State government and some Missouri farmers are still dealing with May flooding along the Missouri River.
The river punctured and flowed over levees on May 11 into the wetlands of Eagle Bluffs Conservation Area south of Columbia, among other places. Floodwaters drenched about 850 acres of planted corn and soybeans, and the crops were lost.
On June 6, Gov. Matt Blunt sent a letter to U.S. Secretary of Agriculture Mike Johanns requesting that Boone and 28 other counties be declared natural disaster areas for agricultural damage due to the floods. The governor’s office said it should take the Department of Agriculture four to six weeks to decide which counties will receive disaster status.
Boone County was spared the worst of the floods. Most of the agricultural damage in the county — about 90 percent — was at Eagle Bluffs, said Kim Viers, executive director of the Boone County Farm Services Agency.
One hundred acres of corn that would have been left at Eagle Bluffs as food for migratory birds was affected.
Fifty acres of the corn crop have been replanted, said Tim James, a wildlife biologist with Eagle Bluffs. With the loss of the corn, “we lose a high-energy food,” James said.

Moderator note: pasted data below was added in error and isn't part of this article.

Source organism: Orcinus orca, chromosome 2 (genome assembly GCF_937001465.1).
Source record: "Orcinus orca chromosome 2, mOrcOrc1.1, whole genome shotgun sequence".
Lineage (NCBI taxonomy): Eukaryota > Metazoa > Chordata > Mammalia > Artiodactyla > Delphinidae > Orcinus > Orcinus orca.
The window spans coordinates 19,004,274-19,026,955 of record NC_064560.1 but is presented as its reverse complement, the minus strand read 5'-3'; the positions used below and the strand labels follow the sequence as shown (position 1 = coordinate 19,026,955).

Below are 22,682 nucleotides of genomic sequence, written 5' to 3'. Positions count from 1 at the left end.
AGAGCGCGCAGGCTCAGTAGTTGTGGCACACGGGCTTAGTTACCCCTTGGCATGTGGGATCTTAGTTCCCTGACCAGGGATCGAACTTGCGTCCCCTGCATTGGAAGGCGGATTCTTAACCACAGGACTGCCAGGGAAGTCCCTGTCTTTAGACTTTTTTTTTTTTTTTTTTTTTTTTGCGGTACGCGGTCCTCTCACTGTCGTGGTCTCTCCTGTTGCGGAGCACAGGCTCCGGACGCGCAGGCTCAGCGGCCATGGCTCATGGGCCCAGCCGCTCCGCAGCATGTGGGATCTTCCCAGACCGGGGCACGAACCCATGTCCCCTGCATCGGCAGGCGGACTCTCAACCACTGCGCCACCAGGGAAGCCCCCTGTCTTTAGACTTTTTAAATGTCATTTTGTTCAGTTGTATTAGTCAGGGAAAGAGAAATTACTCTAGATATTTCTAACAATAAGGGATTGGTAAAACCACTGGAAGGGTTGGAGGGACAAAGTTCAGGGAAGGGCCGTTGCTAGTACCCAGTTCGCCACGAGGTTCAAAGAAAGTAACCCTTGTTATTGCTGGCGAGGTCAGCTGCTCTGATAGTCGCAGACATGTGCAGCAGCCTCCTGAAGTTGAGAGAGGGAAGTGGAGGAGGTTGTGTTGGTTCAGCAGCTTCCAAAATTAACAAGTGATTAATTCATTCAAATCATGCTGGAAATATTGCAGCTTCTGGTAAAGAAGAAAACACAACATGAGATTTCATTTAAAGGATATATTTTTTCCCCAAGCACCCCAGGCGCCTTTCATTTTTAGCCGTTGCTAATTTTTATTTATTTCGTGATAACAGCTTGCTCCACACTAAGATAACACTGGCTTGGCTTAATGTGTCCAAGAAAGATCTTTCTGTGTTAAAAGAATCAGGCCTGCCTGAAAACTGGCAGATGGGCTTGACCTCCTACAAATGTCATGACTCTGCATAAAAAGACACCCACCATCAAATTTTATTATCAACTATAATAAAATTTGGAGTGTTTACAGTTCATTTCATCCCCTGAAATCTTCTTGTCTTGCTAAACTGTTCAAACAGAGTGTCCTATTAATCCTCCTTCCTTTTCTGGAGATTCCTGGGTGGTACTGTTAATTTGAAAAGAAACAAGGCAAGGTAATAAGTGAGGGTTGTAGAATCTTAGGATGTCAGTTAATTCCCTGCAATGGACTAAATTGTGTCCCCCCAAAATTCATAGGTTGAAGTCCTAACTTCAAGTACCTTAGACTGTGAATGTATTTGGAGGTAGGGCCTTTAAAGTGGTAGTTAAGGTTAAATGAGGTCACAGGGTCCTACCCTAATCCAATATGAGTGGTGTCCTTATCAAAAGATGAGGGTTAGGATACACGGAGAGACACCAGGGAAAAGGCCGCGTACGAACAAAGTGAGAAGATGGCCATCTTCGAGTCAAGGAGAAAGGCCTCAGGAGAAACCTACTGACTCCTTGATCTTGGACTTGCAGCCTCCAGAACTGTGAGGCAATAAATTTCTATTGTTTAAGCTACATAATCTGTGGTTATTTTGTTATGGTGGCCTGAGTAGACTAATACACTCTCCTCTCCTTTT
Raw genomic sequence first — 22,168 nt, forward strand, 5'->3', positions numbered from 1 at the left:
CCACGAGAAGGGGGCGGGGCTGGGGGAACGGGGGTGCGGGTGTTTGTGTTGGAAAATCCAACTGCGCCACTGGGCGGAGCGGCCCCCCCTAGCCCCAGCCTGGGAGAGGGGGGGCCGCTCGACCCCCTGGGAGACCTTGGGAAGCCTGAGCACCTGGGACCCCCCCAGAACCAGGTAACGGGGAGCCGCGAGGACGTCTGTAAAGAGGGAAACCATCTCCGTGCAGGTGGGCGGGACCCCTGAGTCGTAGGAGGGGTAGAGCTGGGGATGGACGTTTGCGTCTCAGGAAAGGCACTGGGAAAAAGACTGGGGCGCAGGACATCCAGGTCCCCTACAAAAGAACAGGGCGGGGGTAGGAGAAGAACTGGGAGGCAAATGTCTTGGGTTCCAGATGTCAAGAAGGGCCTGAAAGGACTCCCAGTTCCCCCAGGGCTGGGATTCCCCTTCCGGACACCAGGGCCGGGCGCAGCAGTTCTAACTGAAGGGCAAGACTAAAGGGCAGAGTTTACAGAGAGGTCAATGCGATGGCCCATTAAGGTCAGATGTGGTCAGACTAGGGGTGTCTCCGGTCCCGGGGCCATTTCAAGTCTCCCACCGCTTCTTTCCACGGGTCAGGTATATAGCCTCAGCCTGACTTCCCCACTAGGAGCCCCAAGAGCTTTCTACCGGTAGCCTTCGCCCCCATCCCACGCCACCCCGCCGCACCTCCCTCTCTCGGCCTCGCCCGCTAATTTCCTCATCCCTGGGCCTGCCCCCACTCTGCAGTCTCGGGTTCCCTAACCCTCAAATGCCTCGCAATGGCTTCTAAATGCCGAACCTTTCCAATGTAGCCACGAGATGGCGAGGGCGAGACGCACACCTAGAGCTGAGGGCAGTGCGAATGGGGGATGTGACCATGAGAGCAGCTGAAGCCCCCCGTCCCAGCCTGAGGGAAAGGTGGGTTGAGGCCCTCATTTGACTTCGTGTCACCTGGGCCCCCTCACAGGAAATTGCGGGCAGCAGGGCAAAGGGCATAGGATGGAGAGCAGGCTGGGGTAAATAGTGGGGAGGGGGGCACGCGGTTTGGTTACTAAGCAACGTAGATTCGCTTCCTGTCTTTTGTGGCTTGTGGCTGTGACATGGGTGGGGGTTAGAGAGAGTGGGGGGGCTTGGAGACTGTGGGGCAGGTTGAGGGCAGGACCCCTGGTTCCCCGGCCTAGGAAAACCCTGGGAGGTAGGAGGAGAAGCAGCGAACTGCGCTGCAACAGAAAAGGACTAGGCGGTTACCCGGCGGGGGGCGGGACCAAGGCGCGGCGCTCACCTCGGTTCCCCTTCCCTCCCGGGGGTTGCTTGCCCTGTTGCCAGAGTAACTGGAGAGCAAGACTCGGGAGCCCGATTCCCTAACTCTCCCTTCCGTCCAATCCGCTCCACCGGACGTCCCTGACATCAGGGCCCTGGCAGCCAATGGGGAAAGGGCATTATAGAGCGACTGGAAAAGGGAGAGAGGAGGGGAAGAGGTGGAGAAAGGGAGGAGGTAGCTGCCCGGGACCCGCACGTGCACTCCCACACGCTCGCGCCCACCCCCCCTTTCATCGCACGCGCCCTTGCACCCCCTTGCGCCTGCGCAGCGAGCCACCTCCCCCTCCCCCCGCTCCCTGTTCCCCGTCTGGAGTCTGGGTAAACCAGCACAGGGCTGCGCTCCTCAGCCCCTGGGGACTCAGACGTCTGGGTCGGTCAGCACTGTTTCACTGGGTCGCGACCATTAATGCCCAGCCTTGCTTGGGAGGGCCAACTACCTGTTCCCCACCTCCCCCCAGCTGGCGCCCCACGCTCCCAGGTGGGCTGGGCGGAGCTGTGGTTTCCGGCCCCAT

Private producers grow corn and soybeans on some of the conservation area’s 4,430 acres of public land. In exchange, they leave some crops unharvested for wildlife to eat.
Two farmers at Eagle Bluffs were affected by the loss. One has replanted; the other had not, James said. Although there may be less food for migratory birds next year, James does not expect it to make a noticeable difference in the quality of waterfowl hunting.
Two holes remain in the levees adjacent to Eagle Bluffs. “If the river hits flood stage again, we’ll take in some water,” James said.
The conservation area’s staff is repairing the levees and plans to finish in a few weeks.
If approved, the disaster area status allows Missouri farmers to apply for low-interest, emergency loans with the state’s Farm Services Agency.
Growers must suffer at least a 30 percent crop production loss to qualify for the emergency loans, said Janet Bollinger, a loan specialist with the state Farm Services Agency.
Earlier this week, Gov. Blunt’s office announced that his request with the Federal Emergency Management Association for disaster declaration for individual assistance for 17 Missouri counties and a disaster declaration for public assistance for 19 Missouri counties were granted. The declarations allow access to state and federal funds to repair homes, businesses and infrastructure, but not crop loss.